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TURN: Washington’s Spies Q&A – Jamie Bell (Abraham Woodhull)

Jamie Bell, who plays Abraham Woodhull on AMC’s TURN: Washington’s Spies, discusses learning about the American Revolution and talking to members of the CIA about the series.

Q: You were born in England. How much did you already know about the American Revolution? What kinds of things were you taught about the Revolutionary War in school?

A: I hope my teachers don’t slay me for saying this — and I might be wrong — but I learned literally nothing about that time in history. Even when I was reading the pilot script, I was like, “What are we talking about here?” We learned about all the other wars, but for some reason, the Revolutionary War just wasn’t something that was in textbooks. I was just amazed from reading the scripts by how little I knew about it.

Q: Have you read the book on which the series is based, Alexander Rose’s Washington’s Spies?

A: Yes. I was amazed by how little America as a whole knew about these people who did this incredible thing. People would ask me what I’ve been up to and I’d say, “A show about the Culper Ring,” assuming that it was definitely a part of American curriculum. Everyone would be like, “Culper what?” I was blown away — it’s so unknown. I think what Alexander’s book has done, and hopefully what we’ll do with the show, is shed some light and show people that beyond just Washington as this great leader and commander were incredibly hard-working people underneath him who took all these risks to pave the way for the future of the country.

Q: What kind of research did you do on the life of the real Abraham Woodhull? Did you learn anything about him that directly influenced your portrayal? Was there anything you learned about him that surprised you?

A: I emailed back and forth a lot with Alexander Rose and he emailed me a link to some of the letters that Abe Woodhull sent to Washington and Ben Tallmadge. His handwriting was incredibly difficult to read, and I think I know why. In filming the show, I often have to jot down a lot of information and I realized why you can’t read any of Abe’s writing –- it’s because he had to write incredibly quickly because he was always worried someone was going to catch him. One thing that stood out was just how paranoid he was about his own life. If you were caught, you’d be hung the next day. There’s not a lot known about Abe Woodhull. There’s much more written about the other characters, like Ben Tallmadge, who’s incredibly well-documented. If you know about a spy, that’s often because they weren’t very good. The fact that we know next to nothing about Abe says it all.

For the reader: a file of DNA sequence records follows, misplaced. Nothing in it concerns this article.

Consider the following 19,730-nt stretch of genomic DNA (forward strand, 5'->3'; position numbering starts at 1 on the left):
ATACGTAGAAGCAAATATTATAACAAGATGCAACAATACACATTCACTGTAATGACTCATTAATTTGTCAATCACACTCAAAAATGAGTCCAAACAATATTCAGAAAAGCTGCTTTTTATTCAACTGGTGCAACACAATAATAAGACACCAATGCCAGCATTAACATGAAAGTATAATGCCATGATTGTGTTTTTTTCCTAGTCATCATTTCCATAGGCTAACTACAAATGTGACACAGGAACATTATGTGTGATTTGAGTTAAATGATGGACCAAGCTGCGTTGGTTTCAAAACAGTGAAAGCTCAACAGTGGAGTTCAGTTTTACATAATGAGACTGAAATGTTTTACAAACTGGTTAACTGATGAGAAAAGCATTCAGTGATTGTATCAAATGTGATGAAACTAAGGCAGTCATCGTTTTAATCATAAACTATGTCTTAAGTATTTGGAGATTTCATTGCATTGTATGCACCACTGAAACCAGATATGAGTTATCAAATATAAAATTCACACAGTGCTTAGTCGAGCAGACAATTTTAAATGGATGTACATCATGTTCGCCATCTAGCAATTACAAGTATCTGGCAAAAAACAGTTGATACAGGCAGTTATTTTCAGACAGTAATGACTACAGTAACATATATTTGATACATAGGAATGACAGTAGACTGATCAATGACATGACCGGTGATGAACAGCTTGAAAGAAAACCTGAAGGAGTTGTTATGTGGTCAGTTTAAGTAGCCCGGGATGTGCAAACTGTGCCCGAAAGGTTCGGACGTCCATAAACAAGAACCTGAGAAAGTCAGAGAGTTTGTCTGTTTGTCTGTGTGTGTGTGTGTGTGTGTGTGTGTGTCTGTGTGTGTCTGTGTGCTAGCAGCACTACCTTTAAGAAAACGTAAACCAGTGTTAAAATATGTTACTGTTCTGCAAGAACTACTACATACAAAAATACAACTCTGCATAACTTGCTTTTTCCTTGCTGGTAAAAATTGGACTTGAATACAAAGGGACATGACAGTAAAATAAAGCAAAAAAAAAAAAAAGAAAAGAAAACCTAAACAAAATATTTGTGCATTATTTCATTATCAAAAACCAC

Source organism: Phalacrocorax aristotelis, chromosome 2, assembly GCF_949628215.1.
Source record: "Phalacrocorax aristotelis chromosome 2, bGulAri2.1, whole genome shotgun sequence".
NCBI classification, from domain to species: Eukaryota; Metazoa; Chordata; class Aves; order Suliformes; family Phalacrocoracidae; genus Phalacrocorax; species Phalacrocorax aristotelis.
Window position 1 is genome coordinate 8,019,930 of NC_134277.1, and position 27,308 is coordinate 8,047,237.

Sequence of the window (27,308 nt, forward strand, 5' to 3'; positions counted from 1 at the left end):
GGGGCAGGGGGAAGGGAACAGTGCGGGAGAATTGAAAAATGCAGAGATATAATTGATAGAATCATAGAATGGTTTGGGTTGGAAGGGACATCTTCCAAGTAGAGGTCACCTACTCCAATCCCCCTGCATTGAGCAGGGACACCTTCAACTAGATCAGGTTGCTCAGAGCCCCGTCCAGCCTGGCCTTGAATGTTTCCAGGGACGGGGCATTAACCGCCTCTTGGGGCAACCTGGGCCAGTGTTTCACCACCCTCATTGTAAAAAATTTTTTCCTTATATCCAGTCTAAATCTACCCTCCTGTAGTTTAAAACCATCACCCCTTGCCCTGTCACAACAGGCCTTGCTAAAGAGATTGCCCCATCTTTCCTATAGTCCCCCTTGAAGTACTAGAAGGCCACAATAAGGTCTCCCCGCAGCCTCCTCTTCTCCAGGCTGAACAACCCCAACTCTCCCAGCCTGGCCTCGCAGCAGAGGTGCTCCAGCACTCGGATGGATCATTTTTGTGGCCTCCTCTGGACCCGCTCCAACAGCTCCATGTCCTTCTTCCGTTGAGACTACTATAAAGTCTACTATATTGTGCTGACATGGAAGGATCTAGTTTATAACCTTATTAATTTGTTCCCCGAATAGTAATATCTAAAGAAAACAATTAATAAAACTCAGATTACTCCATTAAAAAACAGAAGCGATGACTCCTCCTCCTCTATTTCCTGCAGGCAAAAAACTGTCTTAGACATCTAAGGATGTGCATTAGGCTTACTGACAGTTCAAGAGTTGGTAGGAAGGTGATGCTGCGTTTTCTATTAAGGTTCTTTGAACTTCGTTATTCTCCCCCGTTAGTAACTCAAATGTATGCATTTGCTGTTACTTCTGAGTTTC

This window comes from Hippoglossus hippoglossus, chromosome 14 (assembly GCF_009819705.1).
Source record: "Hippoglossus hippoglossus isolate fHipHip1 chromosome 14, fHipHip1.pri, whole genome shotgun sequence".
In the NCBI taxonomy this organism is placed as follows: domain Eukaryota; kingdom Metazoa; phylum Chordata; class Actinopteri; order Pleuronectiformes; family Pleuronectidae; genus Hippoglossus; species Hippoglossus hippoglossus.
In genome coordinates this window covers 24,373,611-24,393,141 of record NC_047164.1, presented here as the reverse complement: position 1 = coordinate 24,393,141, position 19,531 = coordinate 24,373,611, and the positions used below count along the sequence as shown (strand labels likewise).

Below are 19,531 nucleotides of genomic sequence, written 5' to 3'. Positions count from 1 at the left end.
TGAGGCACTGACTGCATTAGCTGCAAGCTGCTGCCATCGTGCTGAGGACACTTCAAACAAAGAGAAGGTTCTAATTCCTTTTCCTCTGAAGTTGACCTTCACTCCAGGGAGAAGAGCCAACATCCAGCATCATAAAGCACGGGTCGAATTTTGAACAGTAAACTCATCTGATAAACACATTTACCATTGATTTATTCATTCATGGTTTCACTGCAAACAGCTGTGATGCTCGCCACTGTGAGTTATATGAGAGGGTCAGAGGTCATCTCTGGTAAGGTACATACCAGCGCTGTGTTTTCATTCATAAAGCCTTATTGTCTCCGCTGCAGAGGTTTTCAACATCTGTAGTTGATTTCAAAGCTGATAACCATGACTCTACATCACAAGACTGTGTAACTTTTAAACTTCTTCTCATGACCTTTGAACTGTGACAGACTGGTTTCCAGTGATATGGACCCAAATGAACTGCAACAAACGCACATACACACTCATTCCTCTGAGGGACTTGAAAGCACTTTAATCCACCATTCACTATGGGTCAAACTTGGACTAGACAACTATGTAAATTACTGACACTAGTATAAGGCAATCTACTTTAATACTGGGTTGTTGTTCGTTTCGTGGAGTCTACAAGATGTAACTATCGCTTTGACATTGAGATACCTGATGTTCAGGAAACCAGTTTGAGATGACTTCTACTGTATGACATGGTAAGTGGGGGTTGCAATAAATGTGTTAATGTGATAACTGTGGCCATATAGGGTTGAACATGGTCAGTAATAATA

Q: Abe is a farmer-turned-spy. What do you think it took for him to go down such a completely different path?

A: I talked to some guys at the CIA about this. When we screened the pilot in D.C., they knew I was going to be the spy the moment they saw my cabbage field infested with maggots, because of money. It all starts from not having any money and you’re desperate. I was like, “Wow! You guys are really good.” Back then, crops were currency, especially for a farmer. There was also oppression, but more importantly, I think he understands the future of where he lives, and that’s enough of a push over the edge.

Q: Could you imagine yourself as a spy during those times?

A: No, and that’s why Abe Woodhull as a character is so vulnerable. He’s not ready for this. He’s not James Bond. He’s really afraid. To really walk that line and endanger my family -– I don’t think I could handle those pressures.

Q: Did you watch any other series or movies set during the Revolution to prepare for your role?

A: I watched John Adams almost every day. That show really focuses on the politics of the time. There are some great speeches in there and some great moments to remember what it is these people are fighting for.

Q: You previously appeared in the film Flags of Our Fathers, which is set during World War II. What do you enjoy most about acting in period pieces?

A: I always find myself in some part of history. It’s like time traveling to the most realistic versions of those times as we can come close to. It’s a thrill to be able to do that and call it work.

Q: Do you think there are any similarities between you and Abe?

A: Well, he’s also a father and he thinks a lot about his son’s future. He has very broad ideas about politics and life and right and wrong. I think, in some ways, he’s a dreamer.

Read an interview with Alexander Rose, author of Washington’s Spies, the book on which TURN: Washington’s Spies is based.

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